Maybe the lack of “pain” is why some people let their cars fall into such disrepair. Countless times I get a car in the shop that’s just a few years old that looks like it’s been used in a demolition derby. A quick examination under the hood shows a lot. An oil leak here, an oil soaked sensor over there, which ends up turning on the service light or perhaps creating an engine miss. Broken brackets, missing parts, poor connections, exhaust leaks… the list goes on and on. All these signs were there to let the driver know the car was having problems. The service light, the engine miss, the smell of burning oil, the rubbing inner fender, etc… but, some people would rather ignore all that and keep driving. Since the “pain” isn't directed at them personally, the warning lights and strange noises are more of a nuisance than anything else. Eventually all the warning signs aren't enough to get the message across, and the car ends up on a hook or on the back of a wrecker being towed to the repair shop.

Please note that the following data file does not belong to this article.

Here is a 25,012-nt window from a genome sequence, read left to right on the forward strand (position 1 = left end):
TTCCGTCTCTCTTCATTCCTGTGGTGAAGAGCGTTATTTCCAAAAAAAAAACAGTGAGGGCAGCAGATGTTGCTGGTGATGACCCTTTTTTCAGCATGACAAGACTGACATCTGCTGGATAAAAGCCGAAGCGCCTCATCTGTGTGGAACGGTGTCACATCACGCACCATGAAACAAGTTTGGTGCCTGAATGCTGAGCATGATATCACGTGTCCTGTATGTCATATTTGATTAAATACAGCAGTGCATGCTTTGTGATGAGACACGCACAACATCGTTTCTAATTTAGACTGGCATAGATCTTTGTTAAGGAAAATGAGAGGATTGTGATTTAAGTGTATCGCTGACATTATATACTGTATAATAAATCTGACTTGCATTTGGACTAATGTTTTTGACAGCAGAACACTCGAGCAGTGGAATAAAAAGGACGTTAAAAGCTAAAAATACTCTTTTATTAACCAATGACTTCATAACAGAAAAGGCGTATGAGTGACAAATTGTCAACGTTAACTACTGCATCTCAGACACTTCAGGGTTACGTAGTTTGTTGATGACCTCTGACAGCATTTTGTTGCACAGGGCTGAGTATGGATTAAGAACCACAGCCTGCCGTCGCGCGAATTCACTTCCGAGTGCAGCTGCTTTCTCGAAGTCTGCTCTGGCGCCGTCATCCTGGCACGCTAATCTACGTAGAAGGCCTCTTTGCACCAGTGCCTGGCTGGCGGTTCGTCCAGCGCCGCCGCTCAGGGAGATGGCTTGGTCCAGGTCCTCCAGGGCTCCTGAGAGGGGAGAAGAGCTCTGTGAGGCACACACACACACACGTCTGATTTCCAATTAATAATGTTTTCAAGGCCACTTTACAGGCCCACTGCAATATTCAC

Once the car is at the shop a different type of pain becomes apparent. It’s not the car… it’s the pain in the wallet. Unlike the ER, you’ll only get one bill from the repair shop, so you don’t have to worry about new invoices popping up in the mail from the radiologist, lab department, and so on. (Remember those papers ya signed when you were in the waiting room?)

 

Well, I can’t prescribe any high powered pain killers to ease the owner’s misery. I’m not a doctor, but I just might have something for their ailing car. That’s what I do… I fix (heal) cars… not people. I’ll leave people pain to the doctors and nurses. One more thing, after my little “adventure” in the ER I figured out something else, too. My pain is their financial gain. They take care of the pain, and I pay for their services. (Ugh…and how!) I guess the same can be said about the automotive repair business too. Even though there’s no physical pain involved with a car, it still hurts to pay for those repairs.

No Pain, No Gain….


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Got a guy in the shop right now who tried to install his own video screen stereo in his 04 Cad. He used the Comm Data leads (purple) to run as a speaker. Knocked out the comm line, and of all things the brake lights. The BPP won't reflash until I get the comm link repaired. This could take a while to track down.